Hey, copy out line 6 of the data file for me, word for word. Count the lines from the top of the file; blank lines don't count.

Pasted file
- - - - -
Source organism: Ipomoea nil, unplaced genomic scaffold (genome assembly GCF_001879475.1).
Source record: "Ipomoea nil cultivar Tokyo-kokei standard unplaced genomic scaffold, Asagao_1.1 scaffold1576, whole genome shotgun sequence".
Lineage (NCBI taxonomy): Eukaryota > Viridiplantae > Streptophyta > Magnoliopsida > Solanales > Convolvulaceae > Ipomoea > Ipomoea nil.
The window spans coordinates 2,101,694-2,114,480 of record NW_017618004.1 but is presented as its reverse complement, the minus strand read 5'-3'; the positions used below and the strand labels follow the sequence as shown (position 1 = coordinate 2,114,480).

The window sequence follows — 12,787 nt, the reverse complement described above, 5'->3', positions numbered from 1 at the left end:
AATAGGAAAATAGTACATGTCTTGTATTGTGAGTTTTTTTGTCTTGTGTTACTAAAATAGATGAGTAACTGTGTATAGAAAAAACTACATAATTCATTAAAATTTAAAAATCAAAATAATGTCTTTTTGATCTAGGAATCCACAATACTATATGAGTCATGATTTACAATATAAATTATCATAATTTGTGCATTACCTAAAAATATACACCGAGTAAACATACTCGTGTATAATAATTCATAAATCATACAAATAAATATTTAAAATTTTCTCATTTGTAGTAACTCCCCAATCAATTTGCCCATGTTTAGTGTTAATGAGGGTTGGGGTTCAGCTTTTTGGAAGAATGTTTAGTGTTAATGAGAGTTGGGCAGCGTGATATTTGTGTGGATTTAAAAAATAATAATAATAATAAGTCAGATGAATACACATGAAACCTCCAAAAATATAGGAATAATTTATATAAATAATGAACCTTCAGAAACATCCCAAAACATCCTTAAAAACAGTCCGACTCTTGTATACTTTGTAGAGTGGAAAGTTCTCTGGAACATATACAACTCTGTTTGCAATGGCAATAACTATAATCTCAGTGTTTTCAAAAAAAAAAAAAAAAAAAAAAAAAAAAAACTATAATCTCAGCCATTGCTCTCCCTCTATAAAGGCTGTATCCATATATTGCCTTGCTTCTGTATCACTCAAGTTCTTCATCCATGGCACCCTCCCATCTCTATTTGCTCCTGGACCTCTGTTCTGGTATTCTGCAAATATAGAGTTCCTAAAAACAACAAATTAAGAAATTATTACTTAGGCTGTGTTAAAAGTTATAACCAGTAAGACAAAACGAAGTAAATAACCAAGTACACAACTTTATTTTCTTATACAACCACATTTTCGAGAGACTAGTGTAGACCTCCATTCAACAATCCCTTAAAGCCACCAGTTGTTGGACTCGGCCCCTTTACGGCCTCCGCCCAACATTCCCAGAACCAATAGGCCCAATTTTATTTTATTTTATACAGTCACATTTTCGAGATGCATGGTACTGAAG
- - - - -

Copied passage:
AATAGGAAAATAGTACATGTCTTGTATTGTGAGTTTTTTTGTCTTGTGTTACTAAAATAGATGAGTAACTGTGTATAGAAAAAACTACATAATTCATTAAAATTTAAAAATCAAAATAATGTCTTTTTGATCTAGGAATCCACAATACTATATGAGTCATGATTTACAATATAAATTATCATAATTTGTGCATTACCTAAAAATATACACCGAGTAAACATACTCGTGTATAATAATTCATAAATCATACAAATAAATATTTAAAATTTTCTCATTTGTAGTAACTCCCCAATCAATTTGCCCATGTTTAGTGTTAATGAGGGTTGGGGTTCAGCTTTTTGGAAGAATGTTTAGTGTTAATGAGAGTTGGGCAGCGTGATATTTGTGTGGATTTAAAAAATAATAATAATAATAAGTCAGATGAATACACATGAAACCTCCAAAAATATAGGAATAATTTATATAAATAATGAACCTTCAGAAACATCCCAAAACATCCTTAAAAACAGTCCGACTCTTGTATACTTTGTAGAGTGGAAAGTTCTCTGGAACATATACAACTCTGTTTGCAATGGCAATAACTATAATCTCAGTGTTTTCAAAAAAAAAAAAAAAAAAAAAAAAAAAAAACTATAATCTCAGCCATTGCTCTCCCTCTATAAAGGCTGTATCCATATATTGCCTTGCTTCTGTATCACTCAAGTTCTTCATCCATGGCACCCTCCCATCTCTATTTGCTCCTGGACCTCTGTTCTGGTATTCTGCAAATATAGAGTTCCTAAAAACAACAAATTAAGAAATTATTACTTAGGCTGTGTTAAAAGTTATAACCAGTAAGACAAAACGAAGTAAATAACCAAGTACACAACTTTATTTTCTTATACAACCACATTTTCGAGAGACTAGTGTAGACCTCCATTCAACAATCCCTTAAAGCCACCAGTTGTTGGACTCGGCCCCTTTACGGCCTCCGCCCAACATTCCCAGAACCAATAGGCCCAATTTTATTTTATTTTATACAGTCACATTTTCGAGATGCATGGTACTGAAG